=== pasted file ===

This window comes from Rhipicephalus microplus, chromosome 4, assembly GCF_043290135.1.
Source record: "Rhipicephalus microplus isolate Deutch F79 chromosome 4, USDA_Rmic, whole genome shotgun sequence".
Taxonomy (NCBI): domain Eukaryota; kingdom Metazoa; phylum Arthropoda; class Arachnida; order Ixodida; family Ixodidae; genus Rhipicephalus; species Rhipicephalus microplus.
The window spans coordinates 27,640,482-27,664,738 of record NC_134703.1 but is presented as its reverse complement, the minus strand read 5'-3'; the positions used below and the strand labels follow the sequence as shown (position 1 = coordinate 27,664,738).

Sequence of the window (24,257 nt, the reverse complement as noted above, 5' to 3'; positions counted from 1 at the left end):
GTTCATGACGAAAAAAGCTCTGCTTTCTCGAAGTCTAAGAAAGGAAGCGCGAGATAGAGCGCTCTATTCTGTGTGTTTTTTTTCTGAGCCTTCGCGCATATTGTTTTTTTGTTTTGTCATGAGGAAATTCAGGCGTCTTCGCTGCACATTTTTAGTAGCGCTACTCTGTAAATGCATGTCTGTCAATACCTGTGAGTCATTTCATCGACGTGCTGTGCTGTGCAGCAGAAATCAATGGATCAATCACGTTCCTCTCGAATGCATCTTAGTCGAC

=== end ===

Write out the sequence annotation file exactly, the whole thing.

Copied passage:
This window comes from Rhipicephalus microplus, chromosome 4, assembly GCF_043290135.1.
Source record: "Rhipicephalus microplus isolate Deutch F79 chromosome 4, USDA_Rmic, whole genome shotgun sequence".
Taxonomy (NCBI): domain Eukaryota; kingdom Metazoa; phylum Arthropoda; class Arachnida; order Ixodida; family Ixodidae; genus Rhipicephalus; species Rhipicephalus microplus.
The window spans coordinates 27,640,482-27,664,738 of record NC_134703.1 but is presented as its reverse complement, the minus strand read 5'-3'; the positions used below and the strand labels follow the sequence as shown (position 1 = coordinate 27,664,738).

Sequence of the window (24,257 nt, the reverse complement as noted above, 5' to 3'; positions counted from 1 at the left end):
GTTCATGACGAAAAAAGCTCTGCTTTCTCGAAGTCTAAGAAAGGAAGCGCGAGATAGAGCGCTCTATTCTGTGTGTTTTTTTTCTGAGCCTTCGCGCATATTGTTTTTTTGTTTTGTCATGAGGAAATTCAGGCGTCTTCGCTGCACATTTTTAGTAGCGCTACTCTGTAAATGCATGTCTGTCAATACCTGTGAGTCATTTCATCGACGTGCTGTGCTGTGCAGCAGAAATCAATGGATCAATCACGTTCCTCTCGAATGCATCTTAGTCGAC